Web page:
I've been working with arduinos for quite some time now and finished some cool projects. The problem I have with arduino boards is that programming them is extremely simple and I have virtually no idea what is happening on the inside (you don't learn much about microelectronics while using them). I am pretty fluent in C and C++, however the arduino's version of these languages is very basic. I was wondering what microcontrollers/microprocessors are being used in the industry and how to implement them in my projects? I've heard about AVR, ARM, ATMEGA (on it's own), etc. Are those the ones that are being integrated in professional (commercial) projects? I've seen the MIT's video about autonomous robotic plane - https://www.youtube.com/watch?v=kYs215TgI7c, where they have used an "Intel Atom Processor". How can you use an Intel Processor to control electronics? Obviously an Intel processor is overkill for my electronics projects, however I am still curious how it can be used.
closed as primarily opinion-based by Elliot Alderson, Leon Heller, Marcus Müller, Rev1.0, Chris Stratton Apr 28 at 19:26
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If you're looking for something easy to graduate to from the arduinos, consider using an arduino without their IDE. It's then pretty much the same as any other ATmega dev board. If you go to the Atmel website (now part of the microchip one) you can download Atmel Studio for free. This is a fully featured IDE based on Visual Studio. You can get a plugin for it which let it work with arduino files... but if you want to move towards more professional use, avoid it, and write complete C (or C++) files. For the ATmegas, with their very limited RAM, I'd stick with functional rather than object oriented programming. I'd also avoid the using the heap/malloc/free unless it's really necessary.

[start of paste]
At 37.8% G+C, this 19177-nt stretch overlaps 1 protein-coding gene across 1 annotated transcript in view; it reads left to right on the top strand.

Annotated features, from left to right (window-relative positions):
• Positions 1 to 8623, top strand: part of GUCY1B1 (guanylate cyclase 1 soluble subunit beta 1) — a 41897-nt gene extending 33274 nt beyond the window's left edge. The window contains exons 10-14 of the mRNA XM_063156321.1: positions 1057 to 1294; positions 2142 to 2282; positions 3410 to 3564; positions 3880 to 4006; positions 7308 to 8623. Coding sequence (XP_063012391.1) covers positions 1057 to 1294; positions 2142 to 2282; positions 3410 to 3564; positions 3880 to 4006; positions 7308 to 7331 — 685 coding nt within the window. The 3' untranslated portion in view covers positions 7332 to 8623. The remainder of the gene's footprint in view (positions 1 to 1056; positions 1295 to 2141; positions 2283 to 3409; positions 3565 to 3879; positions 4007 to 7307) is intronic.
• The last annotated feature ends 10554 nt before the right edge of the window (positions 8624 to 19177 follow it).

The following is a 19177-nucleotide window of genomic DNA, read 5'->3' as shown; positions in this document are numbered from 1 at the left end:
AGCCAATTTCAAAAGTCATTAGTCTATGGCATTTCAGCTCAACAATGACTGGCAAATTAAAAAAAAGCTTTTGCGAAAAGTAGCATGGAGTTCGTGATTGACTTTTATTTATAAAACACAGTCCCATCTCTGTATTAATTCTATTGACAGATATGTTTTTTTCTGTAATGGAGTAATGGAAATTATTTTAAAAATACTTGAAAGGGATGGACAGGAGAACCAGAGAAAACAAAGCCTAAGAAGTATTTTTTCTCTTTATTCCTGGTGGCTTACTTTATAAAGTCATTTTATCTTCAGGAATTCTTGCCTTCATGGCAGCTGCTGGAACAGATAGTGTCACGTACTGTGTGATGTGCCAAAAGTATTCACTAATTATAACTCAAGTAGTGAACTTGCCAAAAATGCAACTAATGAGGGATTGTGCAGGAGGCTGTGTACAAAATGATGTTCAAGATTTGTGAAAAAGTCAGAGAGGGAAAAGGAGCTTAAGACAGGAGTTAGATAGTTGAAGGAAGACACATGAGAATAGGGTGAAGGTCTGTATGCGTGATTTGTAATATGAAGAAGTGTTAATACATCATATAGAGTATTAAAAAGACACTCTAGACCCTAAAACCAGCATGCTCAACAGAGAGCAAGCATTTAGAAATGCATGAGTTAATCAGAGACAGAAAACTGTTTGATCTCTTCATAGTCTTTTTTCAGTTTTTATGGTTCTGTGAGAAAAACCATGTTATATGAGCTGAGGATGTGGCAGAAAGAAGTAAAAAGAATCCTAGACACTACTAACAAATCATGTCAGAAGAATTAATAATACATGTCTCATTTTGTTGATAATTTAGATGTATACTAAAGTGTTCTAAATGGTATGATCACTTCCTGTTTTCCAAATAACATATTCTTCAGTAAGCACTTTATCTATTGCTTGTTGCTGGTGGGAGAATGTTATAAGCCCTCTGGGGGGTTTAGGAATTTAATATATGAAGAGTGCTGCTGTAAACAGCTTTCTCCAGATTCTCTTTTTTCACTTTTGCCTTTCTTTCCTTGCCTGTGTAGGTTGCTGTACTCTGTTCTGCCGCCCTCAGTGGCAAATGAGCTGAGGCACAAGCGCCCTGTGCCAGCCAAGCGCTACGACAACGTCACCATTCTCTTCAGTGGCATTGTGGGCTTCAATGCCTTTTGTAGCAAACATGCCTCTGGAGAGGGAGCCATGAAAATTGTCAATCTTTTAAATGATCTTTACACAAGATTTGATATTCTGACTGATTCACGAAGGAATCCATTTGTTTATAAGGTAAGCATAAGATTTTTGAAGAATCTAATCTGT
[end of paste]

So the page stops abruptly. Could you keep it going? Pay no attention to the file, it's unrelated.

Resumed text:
From there, you can look at development boards, aka dev boards. That's the technical name for a microcontroller with the necessary supporting hardware on a PCB so you can try it out. They are available for many microcontrollers, though often only one per family of similar parts. They are more expensive than arduinos, partly because they are not made in such large numbers. Unlike Ardiuinos, they are also usually laid out by the manufacturer exactly how they intend with the chip, so they can be a good place to look for hints when laying out your own first PCB.
Yes, the Arduinos somewhat hide the complexity "under the hood". But working with professional microcontrollers and tools is not very different comparing to working with Arduinos. The Arduino ecosystem has just built kind of a standard across slightly different MCU types.
If you want to know which MCU's are used in the industry, why don't you look directly at the different Arduino boards? E.g. the Arduino Uno R3 has an Atmega328P MCU, a very simple 8bit type from Atmel (now Microchip).
The PRO tools give you some really nice features that are not provided in the Arduino ecosystem, like e.g. single step code debugging, code and power profiling, virtual ports and a lot more.